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How to Deal With the Grief of Pregnancy Loss

    We feel saddened for your loss and sorry that you have to deal with the pain of losing a child. We hope that this piece will aid in getting you past the grief. Dealing with sad emotions after a stillbirth is personal. Some feel overwhelmed, while others experience physical symptoms. Although sometimes it feels like life will never go back to how it used to be, we want to assure you that things will get better – with time. Check out dietspotlight burn review.


    1.     Allow feelings of maternal instincts

    You may be carried away by maternal instincts and feel scared by their intensity. Instincts are unique to different people. Some will want to wash and dry clothes of their little angels. Other mothers talk about wanting to dig up the graves of their babies so that they can hold them. You might even physically see, hear, or feel things that you can’t comprehend. For instance, you could feel your baby kicking or also hear a baby crying all the time. Any reactions you might experience after the loss of a child are natural. Process them slowly, and with time, you will heal.


    2.     Don’t be overwhelmed by feelings of guilt and anger

    Sometimes you might feel like you failed as a mother, to the extent of carrying the responsibility of what happened. Your mortality might become so evident because now you feel like if a baby can die, then anyone else can. Some parents become obsessed with other children. It is not strange for bereaved mothers to blame their bodies for not holding up to their expectations. All these feelings are normal but can become unhealthy when you overdo them. Some parents say that they started feeling better when they stopped honoring their babies. If you don’t feel better even after doing all you can, it is advisable to talk to an expert about your emotional wellness.


    3.     Consider getting a realistic-looking doll

    Part of managing grief is to recover what you lost. Parents that have recently lost a baby can get pregnant again. Whether you choose to have a baby or not to, it is a good idea to find a realistic-looking doll to tend for. Get the most realistic baby doll that you can give a bath, dress up, and hold. Kissreborn offers both silicon and vinyl reborn dolls that look realistic. If you are anguished over the loss of your baby, caring for a reborn doll will help ease the pain.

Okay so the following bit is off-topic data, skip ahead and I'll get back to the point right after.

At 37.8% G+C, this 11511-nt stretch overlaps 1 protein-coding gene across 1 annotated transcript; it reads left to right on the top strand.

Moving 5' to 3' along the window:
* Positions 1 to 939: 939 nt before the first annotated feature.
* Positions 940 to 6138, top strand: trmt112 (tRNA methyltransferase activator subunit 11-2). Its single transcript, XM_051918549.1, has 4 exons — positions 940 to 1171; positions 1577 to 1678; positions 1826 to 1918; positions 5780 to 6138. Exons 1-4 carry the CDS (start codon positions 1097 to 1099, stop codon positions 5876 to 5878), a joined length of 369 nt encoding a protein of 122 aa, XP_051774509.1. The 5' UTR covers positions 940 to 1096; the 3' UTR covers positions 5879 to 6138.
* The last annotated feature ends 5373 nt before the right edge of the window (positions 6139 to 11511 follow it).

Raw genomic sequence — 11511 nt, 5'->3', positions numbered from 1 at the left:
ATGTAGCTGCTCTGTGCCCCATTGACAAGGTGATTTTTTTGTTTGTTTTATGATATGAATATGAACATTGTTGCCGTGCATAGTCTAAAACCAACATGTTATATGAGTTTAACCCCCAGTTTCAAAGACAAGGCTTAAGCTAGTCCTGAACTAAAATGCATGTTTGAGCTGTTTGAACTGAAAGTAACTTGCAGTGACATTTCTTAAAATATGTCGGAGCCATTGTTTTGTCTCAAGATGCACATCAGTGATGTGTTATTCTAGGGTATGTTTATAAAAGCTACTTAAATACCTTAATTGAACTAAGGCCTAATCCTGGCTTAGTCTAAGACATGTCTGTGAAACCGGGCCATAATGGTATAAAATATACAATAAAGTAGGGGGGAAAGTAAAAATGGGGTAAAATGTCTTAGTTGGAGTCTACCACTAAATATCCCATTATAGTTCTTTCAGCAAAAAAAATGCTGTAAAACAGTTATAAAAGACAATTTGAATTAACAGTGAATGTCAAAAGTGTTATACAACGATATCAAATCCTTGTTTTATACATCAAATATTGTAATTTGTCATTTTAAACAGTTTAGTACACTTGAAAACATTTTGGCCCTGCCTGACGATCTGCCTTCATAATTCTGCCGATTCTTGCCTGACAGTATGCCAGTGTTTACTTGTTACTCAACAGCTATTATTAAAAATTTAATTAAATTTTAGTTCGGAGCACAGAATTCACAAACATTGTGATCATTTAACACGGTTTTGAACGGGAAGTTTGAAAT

4.     Sharing your feelings helps

    Consider talking to your trusted friends and family members about what you are going through. Remember that a burden shared is half solved. When you talk about your loss, you will experience comfort. Many parents that have lost pregnancies are relieved when they share the experience with other parents that have been through the same. Crying is equally good. Some people will attempt to silence you because crying is often seen as a sign of weakness. However, don’t listen to those voices. Express your emotions in the best way possible.


    5.     Experts can offer support

    A bereavement support officer or medical doctor will be more than willing to help you. Doctors understand human psychology, so they can help you manage the negative emotions. As for planning the funeral of your child, having someone else handle the process will make grieving easier for you. There is so much paperwork that is involved in paying the last respects. Considering that you are in pain and you aren’t an expert at planning funerals, getting a bereavement officer to execute the plans will help.


    6.     Understand the difference between grief and postnatal depression

    Some mothers go through postnatal depression after a stillbirth. You could also exhibit signs of trauma after the unsettling ordeal that you have experienced. Talk to a GP if you are worried about the extent of the symptoms. Postnatal depression is a lot like grief; so many people can’t tell the difference. If you have had a previous mental health issue, you might suffer from postnatal depression. Therefore, you should be on the lookout for/:

    •         Lack of energy
    •         A lasting feeling of low mood
    •         Loss of enjoyment

    If you still experience these things six months after your child’s passing on, consider seeing a psychologist.